Message personalization is often done in emails by adding the customer’s name to the subject, adjusting send time based on user location.

Personalization has become a buzzword in marketing and service industries, but oftentimes what’s being offered is information that can be captured by age and location data.

True personalization is not just about the static data that you can collect from someone’s identity. It also includes their behavior in your product, as well as tailoring your messages around them.

But as your company starts to scale, and more and more people start using your product, the number of behaviors grows exponentially.

Here’s our best practice advice to getting behavior-based messaging right.


Different actions require different responses. For example, if the user adds 5 teammates to a project it may be appropriate for you to immediately notify them that new team members have joined the group.

If you’re unsure of what your product should do to be more successful, start by asking yourself these two questions: What do customers consider the ideal end state? What is their ultimate goal when using this product? These are the actions that your products should encourage.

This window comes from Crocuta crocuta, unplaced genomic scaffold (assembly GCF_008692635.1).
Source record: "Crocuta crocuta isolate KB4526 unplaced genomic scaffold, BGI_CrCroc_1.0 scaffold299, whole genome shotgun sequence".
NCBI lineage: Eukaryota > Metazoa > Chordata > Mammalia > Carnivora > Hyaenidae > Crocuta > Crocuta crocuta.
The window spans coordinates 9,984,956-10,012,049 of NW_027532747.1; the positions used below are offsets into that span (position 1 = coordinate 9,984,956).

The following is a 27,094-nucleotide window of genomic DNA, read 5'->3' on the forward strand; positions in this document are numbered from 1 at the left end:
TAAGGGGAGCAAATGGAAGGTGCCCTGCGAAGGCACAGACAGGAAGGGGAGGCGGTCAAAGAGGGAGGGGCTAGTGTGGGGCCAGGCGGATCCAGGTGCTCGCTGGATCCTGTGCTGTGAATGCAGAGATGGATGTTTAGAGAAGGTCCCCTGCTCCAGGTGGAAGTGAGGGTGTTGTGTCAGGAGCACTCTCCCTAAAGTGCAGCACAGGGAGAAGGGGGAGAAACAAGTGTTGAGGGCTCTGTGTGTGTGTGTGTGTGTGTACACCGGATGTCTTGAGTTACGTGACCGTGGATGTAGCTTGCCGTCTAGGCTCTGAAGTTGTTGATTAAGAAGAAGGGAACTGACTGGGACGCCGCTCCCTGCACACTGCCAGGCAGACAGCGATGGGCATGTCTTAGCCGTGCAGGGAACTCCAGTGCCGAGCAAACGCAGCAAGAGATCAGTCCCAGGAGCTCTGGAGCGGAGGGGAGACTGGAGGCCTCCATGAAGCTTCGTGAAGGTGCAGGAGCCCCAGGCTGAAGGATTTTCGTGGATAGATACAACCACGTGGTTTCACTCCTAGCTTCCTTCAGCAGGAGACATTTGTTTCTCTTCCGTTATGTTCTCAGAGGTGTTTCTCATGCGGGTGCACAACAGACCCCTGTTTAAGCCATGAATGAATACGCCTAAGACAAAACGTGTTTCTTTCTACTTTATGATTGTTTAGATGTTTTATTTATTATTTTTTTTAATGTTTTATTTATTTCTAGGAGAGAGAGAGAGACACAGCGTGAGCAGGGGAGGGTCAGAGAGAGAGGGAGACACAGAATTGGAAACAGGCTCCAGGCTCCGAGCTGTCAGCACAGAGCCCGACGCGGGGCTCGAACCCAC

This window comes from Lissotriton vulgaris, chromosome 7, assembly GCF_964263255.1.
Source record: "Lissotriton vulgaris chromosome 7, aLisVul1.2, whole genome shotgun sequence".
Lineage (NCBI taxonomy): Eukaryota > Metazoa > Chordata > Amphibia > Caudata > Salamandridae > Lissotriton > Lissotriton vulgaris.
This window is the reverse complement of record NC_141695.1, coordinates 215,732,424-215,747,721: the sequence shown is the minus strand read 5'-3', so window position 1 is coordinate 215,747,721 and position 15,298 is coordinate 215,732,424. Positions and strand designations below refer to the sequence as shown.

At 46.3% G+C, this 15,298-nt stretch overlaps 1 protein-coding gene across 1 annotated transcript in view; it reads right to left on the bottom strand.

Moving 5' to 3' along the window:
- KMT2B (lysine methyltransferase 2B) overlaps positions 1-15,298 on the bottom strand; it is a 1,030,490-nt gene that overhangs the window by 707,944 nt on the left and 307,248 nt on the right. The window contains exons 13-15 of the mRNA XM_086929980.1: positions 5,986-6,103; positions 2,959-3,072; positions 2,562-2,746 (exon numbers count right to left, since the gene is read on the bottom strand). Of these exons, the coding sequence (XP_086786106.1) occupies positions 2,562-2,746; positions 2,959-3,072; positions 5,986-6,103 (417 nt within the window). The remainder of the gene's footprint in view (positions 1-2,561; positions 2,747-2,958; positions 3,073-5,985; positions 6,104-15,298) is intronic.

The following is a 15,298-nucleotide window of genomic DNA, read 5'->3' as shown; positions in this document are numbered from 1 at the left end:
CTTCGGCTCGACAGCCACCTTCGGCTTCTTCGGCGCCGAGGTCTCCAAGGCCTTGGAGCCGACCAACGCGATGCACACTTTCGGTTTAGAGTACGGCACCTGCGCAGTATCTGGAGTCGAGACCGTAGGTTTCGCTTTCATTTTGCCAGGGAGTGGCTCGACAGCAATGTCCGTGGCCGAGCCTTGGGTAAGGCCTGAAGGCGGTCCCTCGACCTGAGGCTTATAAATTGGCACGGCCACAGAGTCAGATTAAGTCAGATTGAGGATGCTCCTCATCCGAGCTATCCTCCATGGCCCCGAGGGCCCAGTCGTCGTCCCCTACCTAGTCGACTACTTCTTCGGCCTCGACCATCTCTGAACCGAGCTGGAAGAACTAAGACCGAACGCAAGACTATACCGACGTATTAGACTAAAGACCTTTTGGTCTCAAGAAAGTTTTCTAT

You might be tempted to sign up for a new productivity app in addition to inviting your first teammate and creating your first task not long after.

Like a falling chain of dominoes, sometimes messages repeatedly hit your inbox until they run out. To end the chain, you unsubscribe.

Rather than sending messages for every single action, directors may find better success by following and engaging with new users.

When designing an email drip campaign, event-triggered emails can miss the mark. They’re not responsive enough to how customers use your product in different ways or recognize people’s nonlinear journeys from point A to B to C.

When sending multiple, behavior-based messages in a row, make sure their priority and do not send them close together or you risk overwhelming your users.


To deliver meaningful 1:1 personalization at scale, leverage all available context signals.

When working with this customer, ask yourself: What else do we know about them?

» Have they seen previous messages?

» Do they often visit the knowledge base?

» What size are they?

» Are they no longer receiving marketing communications?

When delivering relevant messages to customers, it is important to take into account both qualitative and quantitative data. For example, if you are trying to reach a high-value customer who has contacted customer support many times already this month, then your message will have to correspond with that information.

Proper segmentation becomes the key to sound customer engagement strategies, regardless of your company size. “Spray and pray” messages are no longer needed as soon as you properly identify segments that would be most receptive or needful of your product or service.